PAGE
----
Slackening, an increasing problem in the fastener world 06 April 2018

One of the main reasons for bolt loosening is slackening. Slackening leads to loss of preload which ultimately leads to bolt loosening. As the use of polymers and sandwich composite materials continues to increase in industrial applications, the problem with slackening will increase. But there is a solution.

Composite materials have an impressive strength-to-weight
ratio, and great corrosion resistance, and this makes them attractive in the search for lighter, better materials. Hence the use of components made of composites is constantly increasing and they can easily be found almost everywhere from cars to wind turbines and aeroplanes.

Adhesives are often used when assembling polymers and composites. Adhesives, however, make it difficult – if not impossible – to open the joined parts when needed. Therefore, the industry normally prefers to use bolted joints to allow facilitated maintenance. Bolted connections are, however, also affected by the new materials introduced in the joint and slackening becomes an increasing problem.

Slackening can be divided into three subgroups: Slackening caused by settlement; slackening due to relaxation over time; and slackening resulting from gradual temperature changes (creep).

Settlements are related to surface roughness and surface irregularities. The pressure on the clamped surfaces after pre-loading causes any irregularities on the surface to start to flatten. When the irregularities have been flattened out the parts will be less tight and the pre-load will decrease. If the reduction of pre-load is significant enough the joint may rotate loose. Low pre-load also increases the risk of fatigue failure.

Relaxation occurs when materials become more compact over time, resulting in additional loss of pre-load. This is common for materials such as polymers, composites, copper and soft metals.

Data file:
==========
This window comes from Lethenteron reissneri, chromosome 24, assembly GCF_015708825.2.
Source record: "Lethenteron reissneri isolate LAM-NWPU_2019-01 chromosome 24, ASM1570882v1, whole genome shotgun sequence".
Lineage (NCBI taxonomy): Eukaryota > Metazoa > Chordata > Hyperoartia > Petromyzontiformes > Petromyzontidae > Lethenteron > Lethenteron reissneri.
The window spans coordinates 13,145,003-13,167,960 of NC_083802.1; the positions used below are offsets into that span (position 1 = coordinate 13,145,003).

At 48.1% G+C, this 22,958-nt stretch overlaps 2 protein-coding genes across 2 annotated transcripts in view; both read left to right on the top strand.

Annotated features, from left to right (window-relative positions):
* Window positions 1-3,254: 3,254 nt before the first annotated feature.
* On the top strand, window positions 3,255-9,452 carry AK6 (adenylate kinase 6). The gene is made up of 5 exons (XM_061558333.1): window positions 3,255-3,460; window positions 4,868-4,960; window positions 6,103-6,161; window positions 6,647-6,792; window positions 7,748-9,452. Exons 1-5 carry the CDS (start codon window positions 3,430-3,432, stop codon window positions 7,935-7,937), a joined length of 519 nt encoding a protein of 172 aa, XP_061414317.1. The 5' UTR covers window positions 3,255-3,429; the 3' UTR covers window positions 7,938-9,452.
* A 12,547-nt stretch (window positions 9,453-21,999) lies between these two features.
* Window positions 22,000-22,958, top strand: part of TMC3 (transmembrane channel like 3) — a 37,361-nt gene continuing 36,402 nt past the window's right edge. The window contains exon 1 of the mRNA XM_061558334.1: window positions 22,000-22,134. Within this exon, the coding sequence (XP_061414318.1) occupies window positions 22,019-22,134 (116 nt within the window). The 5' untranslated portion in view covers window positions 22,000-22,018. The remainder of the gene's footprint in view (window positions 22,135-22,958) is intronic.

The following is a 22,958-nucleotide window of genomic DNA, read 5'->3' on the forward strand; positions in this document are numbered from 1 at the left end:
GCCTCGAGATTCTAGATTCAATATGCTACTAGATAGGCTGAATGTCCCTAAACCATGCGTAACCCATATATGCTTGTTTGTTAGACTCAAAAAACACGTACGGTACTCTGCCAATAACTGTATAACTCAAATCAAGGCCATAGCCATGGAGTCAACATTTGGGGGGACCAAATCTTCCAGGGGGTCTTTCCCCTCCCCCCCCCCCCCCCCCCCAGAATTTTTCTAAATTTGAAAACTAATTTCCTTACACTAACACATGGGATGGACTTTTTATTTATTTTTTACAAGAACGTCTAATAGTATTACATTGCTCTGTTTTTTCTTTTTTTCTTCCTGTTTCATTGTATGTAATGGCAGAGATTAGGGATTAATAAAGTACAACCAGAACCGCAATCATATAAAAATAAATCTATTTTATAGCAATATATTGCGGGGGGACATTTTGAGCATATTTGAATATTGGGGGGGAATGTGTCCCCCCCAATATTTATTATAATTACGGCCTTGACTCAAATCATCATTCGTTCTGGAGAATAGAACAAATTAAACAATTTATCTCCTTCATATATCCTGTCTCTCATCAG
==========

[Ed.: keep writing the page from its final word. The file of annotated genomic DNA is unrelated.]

Creep is the tendency of a solid material to move slowly or deform permanently under the influence of stress. It occurs as a result of long-term exposure to high-levels of stress that fall below the yield strength of the material. Creep is more severe in materials that are subjected to heat for long periods and close to their recrystallisation temperature. Creep always increases as the ambient temperature rises.

There is a solution that counteracts these slackening effects so designers no longer have to worry about how to compensate for slackening in the joints. The Nord-Lock Group, a company specialised in bolt security, has developed a multifunctional washer called X-series. The conical shape of X-series washers creates an elastic reserve in the bolted joint to compensate for the loss of preload due to slackening. The elastic reserve is combined with wedge-locking technology, preventing the bolt from rotating loose due to vibrations and dynamic loads. The Nord-Lock X-series provides maximum safety for the joint even at a low clamp load. The multifunctional wedge-locking technology has a number of advantages over conventional bolt securing solutions. It ensures total bolt security and is ideal for applications that incorporate challenging materials, designs, and/or conditions.

The Nord-Lock Group is focused on making the world a safer place with secure bolting solutions. The Group offers a unique combination of bolting expertise and a comprehensive product range to provide the best suited solution to bolting challenges in all industries.

www.nord-lock.com

Editor

Will Lowry Editor t: +44 (0) 1727 814 509

Biog

Will joined Fastener + Fixing Magazine in 2007 and over the last 10 years has experienced every facet of the fastener sector - interviewing key figures within the industry and visiting leading companies and exhibitions around the globe.

Will manages the content strategy across all platforms and is the guardian for the high editorial standards that the Magazine is renowned.